Fall SeriesThursday, September 2, 2021 at 7pmThursday, September 16, 2021 at 7pmThursday, September 30, 2021 at 7pmThursday, October 14, 2021 at 7pm
All workshops will be recorded. Registered attendees not available to attend live, will receive the recording within 48 hours after the event.
About the Workshop Series
Maryland Public Television is partnering with the Maryland Genealogical Society to offer a beginner-to-intermediate genealogy workshop series this fall. The series will consist of four bi-weekly sessions covering the topics of census records, vital records, immigration records, and African-American research. The sessions will provide valuable information to help guide researchers as they dive into genealogy pursuits, and each will use Maryland examples. Those who attend will receive a one-year membership to the Maryland Genealogical Society (MGS) -- not applicable to current MGS members.
Questions? Email firstname.lastname@example.org.
Chris Haley is Director of Research for the Study of the Legacy of Slavery in Maryland at the Maryland State Archives and Director of the Utopia Film Festival in Prince George's County. He is also co-director of the Capital Region Emmy nominated documentary, Unmarked, on the ongoing plight of often unknown burial sites of formerly enslaved and free African Americans. Chris has spoken on genealogy, African American history and self-empowerment on many occasions over the past twenty years in both the U.S. and Africa. The story of his DNA test that resulted in his discovery and reunion with relatives from the British Isles in 2009 was covered by innumerable news outlets including USA Today and the Huffington Post.
Specializing in Maryland and German research, Debra A. Hoffman is a professional genealogist, owner of Hoffman Genealogical Services, and was the coordinator of the Maryland course at the Salt Lake Institute of Genealogy (SLIG) in 2020. She has a certificate in Family History from Brigham Young University, a Professional Learning Certificate in Genealogical Studies (PLCGS)-German Records and is a member of the Association of Professional Genealogists.
David Powell was born in Baltimore City and has been researching his own family history for over 25 years. He is the current President of the Baltimore County Genealogical Society and was previously the Treasurer of that organization. He is also a member of the MGS and a member of its Board of Directors. Dave teaches genealogy courses at the Community College of Baltimore County and at local senior centers, libraries, and genealogy societies. He has given numerous talks on genealogy, DNA, and foreign research to various groups throughout Maryland. He has done extensive research in France, Scotland, Wales, England, Canada, Poland and the United States.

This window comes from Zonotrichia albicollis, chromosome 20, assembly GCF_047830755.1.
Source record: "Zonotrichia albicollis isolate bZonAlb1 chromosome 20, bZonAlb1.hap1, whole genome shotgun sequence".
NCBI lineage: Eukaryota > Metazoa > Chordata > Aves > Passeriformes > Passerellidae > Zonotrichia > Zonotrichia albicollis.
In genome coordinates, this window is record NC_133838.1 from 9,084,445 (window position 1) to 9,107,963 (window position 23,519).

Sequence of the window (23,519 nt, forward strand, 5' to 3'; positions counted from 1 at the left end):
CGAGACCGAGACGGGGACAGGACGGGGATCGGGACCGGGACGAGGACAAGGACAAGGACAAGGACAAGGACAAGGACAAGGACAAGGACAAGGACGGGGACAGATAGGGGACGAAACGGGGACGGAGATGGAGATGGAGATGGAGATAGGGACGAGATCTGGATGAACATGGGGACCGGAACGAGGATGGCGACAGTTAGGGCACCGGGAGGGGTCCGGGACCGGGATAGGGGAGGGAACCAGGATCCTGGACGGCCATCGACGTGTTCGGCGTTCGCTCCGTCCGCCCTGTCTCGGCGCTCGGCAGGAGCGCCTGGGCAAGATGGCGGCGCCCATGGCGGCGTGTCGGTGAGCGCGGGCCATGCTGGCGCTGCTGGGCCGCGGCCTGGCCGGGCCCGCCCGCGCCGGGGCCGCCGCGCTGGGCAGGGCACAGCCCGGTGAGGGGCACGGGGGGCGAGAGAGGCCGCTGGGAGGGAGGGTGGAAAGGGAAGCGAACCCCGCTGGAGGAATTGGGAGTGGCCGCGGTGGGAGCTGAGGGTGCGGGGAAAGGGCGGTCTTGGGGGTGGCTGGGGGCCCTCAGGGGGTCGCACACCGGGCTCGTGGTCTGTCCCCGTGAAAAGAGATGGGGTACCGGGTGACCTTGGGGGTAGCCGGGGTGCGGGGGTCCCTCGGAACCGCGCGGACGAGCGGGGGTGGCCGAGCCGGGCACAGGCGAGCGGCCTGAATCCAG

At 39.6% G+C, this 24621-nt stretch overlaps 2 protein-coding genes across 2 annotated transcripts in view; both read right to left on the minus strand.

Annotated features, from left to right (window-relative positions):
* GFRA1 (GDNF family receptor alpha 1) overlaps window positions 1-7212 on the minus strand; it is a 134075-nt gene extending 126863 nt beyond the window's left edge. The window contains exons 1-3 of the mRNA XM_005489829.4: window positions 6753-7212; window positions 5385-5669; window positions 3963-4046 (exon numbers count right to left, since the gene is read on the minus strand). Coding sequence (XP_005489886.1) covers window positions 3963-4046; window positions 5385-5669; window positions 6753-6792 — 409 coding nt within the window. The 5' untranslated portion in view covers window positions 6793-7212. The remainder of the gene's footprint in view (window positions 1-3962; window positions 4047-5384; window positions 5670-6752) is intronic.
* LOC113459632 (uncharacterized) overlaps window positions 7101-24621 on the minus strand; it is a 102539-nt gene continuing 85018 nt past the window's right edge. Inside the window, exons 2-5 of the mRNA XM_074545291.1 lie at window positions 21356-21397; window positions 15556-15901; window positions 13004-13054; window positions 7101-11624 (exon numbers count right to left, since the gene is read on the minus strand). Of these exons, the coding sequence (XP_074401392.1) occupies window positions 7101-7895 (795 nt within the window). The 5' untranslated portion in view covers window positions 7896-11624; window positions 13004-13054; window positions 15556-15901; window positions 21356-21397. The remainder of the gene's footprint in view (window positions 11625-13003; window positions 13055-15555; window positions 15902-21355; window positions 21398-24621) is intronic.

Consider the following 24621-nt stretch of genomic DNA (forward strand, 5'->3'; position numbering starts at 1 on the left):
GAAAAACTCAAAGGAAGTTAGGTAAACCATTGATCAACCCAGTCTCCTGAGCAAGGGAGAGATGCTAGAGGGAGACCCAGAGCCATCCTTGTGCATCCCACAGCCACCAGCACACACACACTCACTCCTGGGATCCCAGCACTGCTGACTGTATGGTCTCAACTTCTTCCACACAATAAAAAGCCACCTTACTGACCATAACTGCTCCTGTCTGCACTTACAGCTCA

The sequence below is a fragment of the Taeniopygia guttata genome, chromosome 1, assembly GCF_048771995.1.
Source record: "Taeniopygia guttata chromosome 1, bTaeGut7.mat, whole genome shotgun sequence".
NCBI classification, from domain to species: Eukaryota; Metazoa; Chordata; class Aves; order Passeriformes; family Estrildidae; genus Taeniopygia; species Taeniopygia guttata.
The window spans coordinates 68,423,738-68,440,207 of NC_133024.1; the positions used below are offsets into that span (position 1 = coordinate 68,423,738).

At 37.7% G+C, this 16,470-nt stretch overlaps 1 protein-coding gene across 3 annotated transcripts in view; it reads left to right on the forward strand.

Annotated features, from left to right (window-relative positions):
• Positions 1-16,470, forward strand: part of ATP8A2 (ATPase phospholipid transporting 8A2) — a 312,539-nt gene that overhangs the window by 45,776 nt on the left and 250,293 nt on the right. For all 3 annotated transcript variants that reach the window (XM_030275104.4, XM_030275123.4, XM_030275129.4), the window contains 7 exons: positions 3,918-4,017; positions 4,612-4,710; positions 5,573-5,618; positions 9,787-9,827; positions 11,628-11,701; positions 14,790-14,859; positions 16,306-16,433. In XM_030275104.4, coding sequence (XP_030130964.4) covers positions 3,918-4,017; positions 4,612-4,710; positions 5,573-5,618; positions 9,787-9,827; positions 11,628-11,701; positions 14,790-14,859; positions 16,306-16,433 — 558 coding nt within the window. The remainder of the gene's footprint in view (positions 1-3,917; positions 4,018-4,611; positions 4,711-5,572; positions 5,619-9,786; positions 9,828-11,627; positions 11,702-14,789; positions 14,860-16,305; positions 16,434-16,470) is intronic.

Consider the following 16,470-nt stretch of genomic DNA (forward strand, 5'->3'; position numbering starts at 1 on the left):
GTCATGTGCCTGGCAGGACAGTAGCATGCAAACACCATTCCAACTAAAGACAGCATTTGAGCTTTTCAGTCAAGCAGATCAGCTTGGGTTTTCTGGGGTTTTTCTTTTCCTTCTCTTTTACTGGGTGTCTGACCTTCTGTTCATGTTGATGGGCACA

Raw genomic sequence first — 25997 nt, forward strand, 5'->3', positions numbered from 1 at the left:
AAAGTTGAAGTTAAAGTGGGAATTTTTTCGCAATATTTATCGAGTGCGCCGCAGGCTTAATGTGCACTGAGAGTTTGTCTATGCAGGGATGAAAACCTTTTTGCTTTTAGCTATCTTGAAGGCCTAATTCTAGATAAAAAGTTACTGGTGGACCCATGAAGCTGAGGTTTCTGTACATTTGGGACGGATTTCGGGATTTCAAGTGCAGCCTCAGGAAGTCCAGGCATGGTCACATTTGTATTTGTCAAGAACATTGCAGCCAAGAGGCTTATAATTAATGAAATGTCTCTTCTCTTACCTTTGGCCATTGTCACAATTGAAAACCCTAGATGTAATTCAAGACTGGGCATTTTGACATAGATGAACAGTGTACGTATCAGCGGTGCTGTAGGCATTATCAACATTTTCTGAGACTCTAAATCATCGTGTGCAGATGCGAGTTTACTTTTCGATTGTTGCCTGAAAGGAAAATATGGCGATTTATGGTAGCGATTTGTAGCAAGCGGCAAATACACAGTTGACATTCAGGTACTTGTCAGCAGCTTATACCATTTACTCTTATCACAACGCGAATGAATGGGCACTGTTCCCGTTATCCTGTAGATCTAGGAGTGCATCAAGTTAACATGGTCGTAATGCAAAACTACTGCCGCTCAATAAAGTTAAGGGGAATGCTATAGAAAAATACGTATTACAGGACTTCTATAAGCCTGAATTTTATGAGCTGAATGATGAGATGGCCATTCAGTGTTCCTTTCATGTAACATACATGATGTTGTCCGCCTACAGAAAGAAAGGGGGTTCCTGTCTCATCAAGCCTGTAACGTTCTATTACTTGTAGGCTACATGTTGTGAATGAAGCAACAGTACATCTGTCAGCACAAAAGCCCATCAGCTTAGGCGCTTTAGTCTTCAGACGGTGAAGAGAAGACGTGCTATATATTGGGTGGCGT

John Siemon is the President of the MGS and has been on its Executive Board since 2008. He recently coordinated a marriage indexing project for the society. John has been researching his own family history since 1997. His special interests are maps, the Civil War, and Baltimore history and genealogy. All of his family lines have been in Baltimore since 1865, and he has collected many references for researching Baltimore genealogy. He has written several articles for The MGS Journal and regularly provides assistance to queries in social media genealogy groups.
In the first session of this series, John Siemon will provide a brief introduction on starting your genealogy research. The remainder of the presentation will focus on building your family tree from census records. U.S. Census records are usually the first and best place to start building your tree and tracing back. While records are readily available, they can be overwhelming, and many new researchers miss key information that can hinder research. It will also include a demonstration of how to track a family line and learn a great deal of information about your ancestors.
In this session presenter David Powell will cover vital records and how to research them. Techniques for finding birth records, marriage records, death records and other life events will be discussed. The Maryland State Archives, FamilySearch, and Ancestry websites will be used to demonstrate the research that can be performed. Newspaper archives can also be used to learn details about your family. Using civil records and church records to discover more about your ancestors will give you the “roots” to grow a vibrant and full family tree.
In this session, Debra A. Hoffman will discuss Maryland’s Port of Baltimore as one of the major entry points for immigrants to America and will cover its history and the sources available to document individuals who arrived through this port. Baltimore was a particularly important port for Germans entering the United States in the 1800s and many took advantage of the combined ship and rail ticket to go West. Additionally, some of Maryland’s lesser ports, such as Annapolis, will be discussed. Published and unpublished sources will be covered along with pertinent websites.
In the final session, Chris Haley will review challenges and methodologies involved with conducting African-American family history research, some examples of which he has only
recently discovered through the work of various interns with whom he has worked who are mining 1860 and 1870 federal census records. African-American research is not easy, but it is also not impossible. One has to persevere to succeed just as formerly enslaved and free Black people had to endure through centuries of legislative obstacles.
All registered attendees will receive access to the recording within 48 hours after each session. You are not required to attend each session live.
The MPT Foundation, Inc. is a nonprofit 501(c)(3). Your contribution supports MPT's service to children, education and the region. Thank you for your additional support.
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